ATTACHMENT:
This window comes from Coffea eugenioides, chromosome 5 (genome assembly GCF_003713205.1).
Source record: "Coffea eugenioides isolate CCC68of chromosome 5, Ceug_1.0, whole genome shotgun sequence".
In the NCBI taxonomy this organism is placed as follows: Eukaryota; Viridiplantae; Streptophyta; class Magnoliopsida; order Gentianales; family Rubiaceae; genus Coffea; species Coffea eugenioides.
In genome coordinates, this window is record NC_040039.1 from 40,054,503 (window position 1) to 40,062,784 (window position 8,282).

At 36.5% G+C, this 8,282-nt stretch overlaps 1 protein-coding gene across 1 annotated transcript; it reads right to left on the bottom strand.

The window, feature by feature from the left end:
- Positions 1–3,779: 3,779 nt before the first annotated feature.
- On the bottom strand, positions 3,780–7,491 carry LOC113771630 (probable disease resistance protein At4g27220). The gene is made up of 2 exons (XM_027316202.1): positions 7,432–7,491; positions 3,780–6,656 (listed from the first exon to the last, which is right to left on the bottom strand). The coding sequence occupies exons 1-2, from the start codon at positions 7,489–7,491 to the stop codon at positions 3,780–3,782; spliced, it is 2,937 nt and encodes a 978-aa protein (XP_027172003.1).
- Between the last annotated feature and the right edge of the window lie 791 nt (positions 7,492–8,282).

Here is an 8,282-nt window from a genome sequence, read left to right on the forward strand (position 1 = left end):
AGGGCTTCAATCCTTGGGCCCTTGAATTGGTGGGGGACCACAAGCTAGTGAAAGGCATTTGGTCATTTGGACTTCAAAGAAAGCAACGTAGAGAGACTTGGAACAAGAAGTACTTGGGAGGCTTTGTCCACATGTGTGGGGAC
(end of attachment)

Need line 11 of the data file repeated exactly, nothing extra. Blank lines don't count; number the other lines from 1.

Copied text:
AGGGCTTCAATCCTTGGGCCCTTGAATTGGTGGGGGACCACAAGCTAGTGAAAGGCATTTGGTCATTTGGACTTCAAAGAAAGCAACGTAGAGAGACTTGGAACAAGAAGTACTTGGGAGGCTTTGTCCACATGTGTGGGGAC